Video Player is loading.Play VideoPlayNext playlist itemMuteCurrent Time 0:00/Duration 1:10Loaded: 0%Stream Type LIVESeek to live, currently playing liveLIVERemaining Time -1:10 Playback Rate1xChaptersChaptersDescriptionsdescriptions off, selectedCaptionscaptions settings, opens captions settings dialogcaptions off, selectedQuality Levels720p720pHD540p540p360p360p270p270pAutoA, selectedAudio Tracken (Main), selectedFullscreenThis is a modal window.Beginning of dialog window. Escape will cancel and close the window.TextColorWhiteBlackRedGreenBlueYellowMagentaCyanTransparencyOpaqueSemi-TransparentBackgroundColorBlackWhiteRedGreenBlueYellowMagentaCyanTransparencyOpaqueSemi-TransparentTransparentWindowColorBlackWhiteRedGreenBlueYellowMagentaCyanTransparencyTransparentSemi-TransparentOpaqueFont Size50%75%100%125%150%175%200%300%400%Text Edge StyleNoneRaisedDepressedUniformDropshadowFont FamilyProportional Sans-SerifMonospace Sans-SerifProportional SerifMonospace SerifCasualScriptSmall CapsReset restore all settings to the default valuesDoneClose Modal DialogEnd of dialog window.This is a modal window. This modal can be closed by pressing the Escape key or activating the close button.Close Modal DialogThis is a modal window. This modal can be closed by pressing the Escape key or activating the close button.PlayMuteCurrent Time 0:00/Duration 0:00Loaded: 0%Stream Type LIVESeek to live, currently playing liveLIVERemaining Time -0:00 Playback Rate1xFullscreenDream homes for city dwellers01:11The final penthouse at The Oxlade has sold for $7 million – less than three years after the developer behind the project snapped up four vacant lots for $17.35 million. A render of the penthouse at The Oxlade. Supplied.It was bought by a local buyer, with the luxury development by the Seymour Group expected to be completed by the end of 2021.MORE NEWS: Developer Kevin Seymour (centre) with grandsons Trent Seymour and Ben Seymour at the site of their new display suite for ‘The Oxlade’ on Oxlade Drive, New Farm, Sunday, May 12, 2019 (AAP Image/Richard Walker)A second penthouse, sold previously, is also believed to have achieved the same price, and only “a few two and three bedders”, all with river views, remain available for purchase.The cheapest apartment within the development sold for $1.4 million. The Oxlade at New Farm. Photos: SuppliedPlace Bulimba marketing agent Sarah Hackett said the majority of buyers at The Oxlade had been keen to customise their own luxury apartment, with some even amalgamating two units.It means the original plans for 39 units have now been scaled down to 31 units.“We’ve had a huge level of enquiry to amalgamate the two-bedroom apartments intofour-bedroom apartments, where the buyer is willing to pay double, giving them 16-metre frontage with sweeping city views,” Mrs Hackett said. The Oxlade in New Farm, Brisbane; Kitchen Living Courtyard render: 39 ultra-luxury residences; Architect: Bureau^Proberts. Agent Sarah Hackett. Picture: SuppliedThe amalgamation means the luxury apartments have four bedrooms, three bathroomsand four side-by-side car spaces.Mrs Hackett the recent sales of both penthouses within The Oxlade had “set a new benchmark for New Farm penthouse living”. The Oxlade features 6-star hotel facilities, a concierge, a roof-top infinity edge pool and a 14-seat cellar with a chef’s kitchen attached for dinner parties.More from newsParks and wildlife the new lust-haves post coronavirus11 hours agoNoosa’s best beachfront penthouse is about to hit the market11 hours ago The Oxlade in New Farm. Picture: SuppliedSeymour Group’s Kevin Seymour, a Queensland richlister, said they had wanted to create something “unique”, and allow buyers to customise their dream residence.“We are developing something truly special with The Oxlade, somewhere residents canbe proud of and have the chance to immerse themselves in all we have to offer,” he said. Earlier this year, the Seymour family snapped up another prized parcel in New Farm at 39 Griffith St. The Oxlade at New Farm. Photos: SuppliedIt sold under the hammer to Ben Seymour, Kevin Seymour’s nephew, for $7.75 million in March, equalling the city’s highest ever residential auction price set at St Lucia in 2009.That was until Mrs Hackett sold 95-99 McConnell St at Bulimba for $8.4 million last month.The Seymour Group are also expected to develop the Griffith Street site, with Kevin Seymour telling the Courier Mail in June that the market was “hungry for luxury”.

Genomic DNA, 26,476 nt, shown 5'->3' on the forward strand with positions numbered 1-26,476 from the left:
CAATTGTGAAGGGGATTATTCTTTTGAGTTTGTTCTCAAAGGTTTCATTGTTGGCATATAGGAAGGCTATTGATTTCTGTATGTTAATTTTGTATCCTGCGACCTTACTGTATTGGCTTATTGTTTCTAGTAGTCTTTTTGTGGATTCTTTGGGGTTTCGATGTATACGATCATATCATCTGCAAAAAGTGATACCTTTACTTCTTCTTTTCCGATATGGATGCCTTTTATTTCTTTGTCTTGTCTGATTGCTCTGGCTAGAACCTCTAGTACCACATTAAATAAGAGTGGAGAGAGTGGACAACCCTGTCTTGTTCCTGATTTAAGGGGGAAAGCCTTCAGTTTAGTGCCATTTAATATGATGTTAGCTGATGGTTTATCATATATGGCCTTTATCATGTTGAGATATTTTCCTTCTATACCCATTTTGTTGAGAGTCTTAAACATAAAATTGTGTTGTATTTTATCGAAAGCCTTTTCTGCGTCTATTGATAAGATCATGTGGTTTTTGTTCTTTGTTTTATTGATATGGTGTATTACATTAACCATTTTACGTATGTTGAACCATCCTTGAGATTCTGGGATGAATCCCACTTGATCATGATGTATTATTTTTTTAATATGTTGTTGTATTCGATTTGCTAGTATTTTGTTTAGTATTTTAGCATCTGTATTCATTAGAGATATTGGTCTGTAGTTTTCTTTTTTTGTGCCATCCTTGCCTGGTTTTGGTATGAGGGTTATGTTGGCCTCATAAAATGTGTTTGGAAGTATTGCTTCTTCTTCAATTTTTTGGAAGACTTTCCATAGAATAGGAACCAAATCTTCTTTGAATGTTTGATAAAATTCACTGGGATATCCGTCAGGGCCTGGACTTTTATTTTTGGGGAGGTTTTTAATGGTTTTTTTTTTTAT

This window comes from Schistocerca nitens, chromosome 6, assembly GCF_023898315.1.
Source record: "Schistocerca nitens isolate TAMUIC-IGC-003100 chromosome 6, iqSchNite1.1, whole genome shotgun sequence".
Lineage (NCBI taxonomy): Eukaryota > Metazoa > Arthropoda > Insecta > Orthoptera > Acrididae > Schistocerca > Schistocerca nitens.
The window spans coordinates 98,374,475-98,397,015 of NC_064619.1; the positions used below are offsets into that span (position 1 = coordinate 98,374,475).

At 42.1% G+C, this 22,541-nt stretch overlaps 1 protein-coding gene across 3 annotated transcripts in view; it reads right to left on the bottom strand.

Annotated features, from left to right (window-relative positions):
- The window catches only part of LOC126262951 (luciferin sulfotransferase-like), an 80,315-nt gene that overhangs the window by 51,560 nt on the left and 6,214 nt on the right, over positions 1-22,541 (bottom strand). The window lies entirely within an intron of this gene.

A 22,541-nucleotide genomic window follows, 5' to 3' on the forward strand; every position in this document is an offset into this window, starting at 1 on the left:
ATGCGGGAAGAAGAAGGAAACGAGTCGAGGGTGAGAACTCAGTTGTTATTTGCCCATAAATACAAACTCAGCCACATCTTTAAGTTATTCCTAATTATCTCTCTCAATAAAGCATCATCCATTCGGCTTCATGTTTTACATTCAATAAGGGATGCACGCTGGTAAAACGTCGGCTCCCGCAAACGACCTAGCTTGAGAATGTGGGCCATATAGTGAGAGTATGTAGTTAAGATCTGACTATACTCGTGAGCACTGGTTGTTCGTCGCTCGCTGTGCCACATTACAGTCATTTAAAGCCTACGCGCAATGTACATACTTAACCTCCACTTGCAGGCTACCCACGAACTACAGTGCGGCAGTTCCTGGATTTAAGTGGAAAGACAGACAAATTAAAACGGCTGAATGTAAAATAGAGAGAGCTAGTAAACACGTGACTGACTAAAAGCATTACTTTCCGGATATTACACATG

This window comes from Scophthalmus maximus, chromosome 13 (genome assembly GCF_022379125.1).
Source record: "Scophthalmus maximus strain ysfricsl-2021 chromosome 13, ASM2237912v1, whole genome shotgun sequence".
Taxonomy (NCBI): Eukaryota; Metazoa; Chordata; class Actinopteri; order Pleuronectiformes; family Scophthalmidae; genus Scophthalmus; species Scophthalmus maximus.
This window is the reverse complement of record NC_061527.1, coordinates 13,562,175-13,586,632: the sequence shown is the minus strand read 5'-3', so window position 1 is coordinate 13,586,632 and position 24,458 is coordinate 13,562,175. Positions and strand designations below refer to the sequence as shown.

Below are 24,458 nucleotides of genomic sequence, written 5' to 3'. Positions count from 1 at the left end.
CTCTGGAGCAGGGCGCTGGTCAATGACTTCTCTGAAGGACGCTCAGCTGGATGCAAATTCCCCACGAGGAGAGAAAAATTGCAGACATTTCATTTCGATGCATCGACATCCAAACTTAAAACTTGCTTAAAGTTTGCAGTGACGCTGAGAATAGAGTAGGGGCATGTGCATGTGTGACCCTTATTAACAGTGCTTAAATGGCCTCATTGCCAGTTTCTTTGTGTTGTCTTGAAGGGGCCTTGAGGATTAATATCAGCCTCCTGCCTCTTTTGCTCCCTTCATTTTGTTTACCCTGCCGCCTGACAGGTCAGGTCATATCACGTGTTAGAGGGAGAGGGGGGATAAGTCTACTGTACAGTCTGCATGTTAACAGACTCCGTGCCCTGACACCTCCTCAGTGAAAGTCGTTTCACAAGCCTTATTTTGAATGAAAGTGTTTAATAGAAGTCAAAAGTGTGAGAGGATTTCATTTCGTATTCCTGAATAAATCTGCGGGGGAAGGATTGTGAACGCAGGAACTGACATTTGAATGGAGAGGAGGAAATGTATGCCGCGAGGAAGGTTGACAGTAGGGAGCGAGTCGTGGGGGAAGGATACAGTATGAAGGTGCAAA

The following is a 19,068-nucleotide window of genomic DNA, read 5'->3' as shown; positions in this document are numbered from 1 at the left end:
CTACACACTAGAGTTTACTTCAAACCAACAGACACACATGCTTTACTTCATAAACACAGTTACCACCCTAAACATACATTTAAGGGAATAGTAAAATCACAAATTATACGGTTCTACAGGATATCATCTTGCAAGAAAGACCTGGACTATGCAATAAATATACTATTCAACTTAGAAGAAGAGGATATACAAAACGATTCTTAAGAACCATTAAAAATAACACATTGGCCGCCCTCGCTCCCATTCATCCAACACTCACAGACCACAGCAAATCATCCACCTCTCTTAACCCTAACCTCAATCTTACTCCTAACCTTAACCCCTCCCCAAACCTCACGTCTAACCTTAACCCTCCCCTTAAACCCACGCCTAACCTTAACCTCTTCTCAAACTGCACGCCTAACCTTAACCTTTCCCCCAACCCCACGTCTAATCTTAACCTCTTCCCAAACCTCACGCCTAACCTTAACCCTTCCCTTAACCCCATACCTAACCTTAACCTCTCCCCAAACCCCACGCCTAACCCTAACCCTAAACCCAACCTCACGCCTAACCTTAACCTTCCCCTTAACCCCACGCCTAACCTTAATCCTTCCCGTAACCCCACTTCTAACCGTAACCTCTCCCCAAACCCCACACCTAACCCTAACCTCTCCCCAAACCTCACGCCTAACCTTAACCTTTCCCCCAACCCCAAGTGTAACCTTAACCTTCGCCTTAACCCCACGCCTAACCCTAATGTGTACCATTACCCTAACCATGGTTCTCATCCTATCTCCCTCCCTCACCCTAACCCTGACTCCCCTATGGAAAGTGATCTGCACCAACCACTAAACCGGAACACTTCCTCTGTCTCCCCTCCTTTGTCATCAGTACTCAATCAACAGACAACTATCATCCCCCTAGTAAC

2014 Commonwealth Games: the value will be the sameI, Afi, may be described as a prophet of doom or an unpatriotic citizen of Ghana in my quest to be frank and sincere with my motherland. I dare say the 2014 Commonwealth Games in Glasgow, Scotland, at which Ghana will definitely participate, will be no different from previous ones when it comes to performance and winning of medals. Infact – the value will be the same! Infact, we may not win more than five medals or nothing at all because we have over the years, not made any frantic efforts at winning any medal when it comes to preparation of athletes for the competition. For countries which have won medals, it has not been just a matter of days, but years of preparation and I don’t know whether mother Ghana has embarked on any such preparations to merit a medal at the Games. Why am I saying so? For the whole of 2013, not a single pesewa had gone to any of the Associations to organize local competitions or participate in international events, whilst other countries prepare their athletes for a period of four years. All the associations that have organized local competitions and participated in international events have done so at the benevolence of their chairmen or presidents or other philanthropists or corporate organizations, whilst those who have not been able to organize anything are the unfortunate orphans. With this, how does government or the nation expect any medal from any of the athletes going for the Commonwealth Games? For those, who may care to know, it is not possible to win medals at international games with just one or two competitions as preparations. Athletes who have won medals at international competitions such as the Commonwealth Games have before the games, competed in several competitions to improve their timing, fitness level and competitiveness. What about the case of Ghana? we have limited competitions for almost every event, and yet, we want to win medals at the Commonwealth Games as hoped by the Minister of Youth and Sports during the inauguration of a 25-member committee to plan Ghana’s participation. A little research conducted by advanced countries show that, athletes who win medals at the Olympic Games and other international events are prepared over a period of four years with special attention given to training schedules, dieting, personal management and all. It is based on this that I find no justification in the expectation of the Ghana Olympic Committee (GOC), the National Sports Authority (NSA) and the Ministry of Youth and Sports (MOYS) that we win more medals at the games. I know deep down the hearts of the GOC and NSA that, they are aware we may be coming home either empty-handed or with very minimal number of medals. So if the Ministry of Youth and Sports and the National Sports Authority (NSA) think Ghana can make any significant impact at the games, then it is definitely a mirage. Ghana is not in a position to make a major breakthrough at the Games because we did not, and have not prepared for the event. I have taken great pain to study the medal trend of Ghana at the Commonwealth Games and it is obvious we may be heading for the worse competition ever.From the records, Ghana’s best performance at the games had been 1962, 1966 and 1974 where we ended the competition with a total of nine medals each, then 1970, where we had seven medals. These modest successes could be attributed to the fact that, they were the golden moments in Ghana Sports, but on the contrary, we have seen a constant decline since 1978, with five medals as the best so far. In our last participation, which was Delhi 2010, we only managed four medals, with the disabled team contributing two out of the four. What is even more disheartening is that, our disabled athletes have since the Paralympic Games in London, become training horses without competition, and so how would they be in a competitive state to deliver? Our mainstream athletes have been engaging in some competitions but for obvious reasons,may not be enough to put them in the right frame for medals. I am not ruling Ghana out of the competition but I strongly believe our impact will be insignificant. Yes we may win some few medals in Athletics, Weightlifting and Disability Sports, but it will be the same story of; “what happened?” “What did we do wrong?” After which we shall go to bed for another four years. I urge Ghanaians to manage their expectations. We have to accept the fact that, we are going as a commonwealth nation and next, for political reasons, other than participating to win medals. I rest my case! Afi Xorlali will be back next week!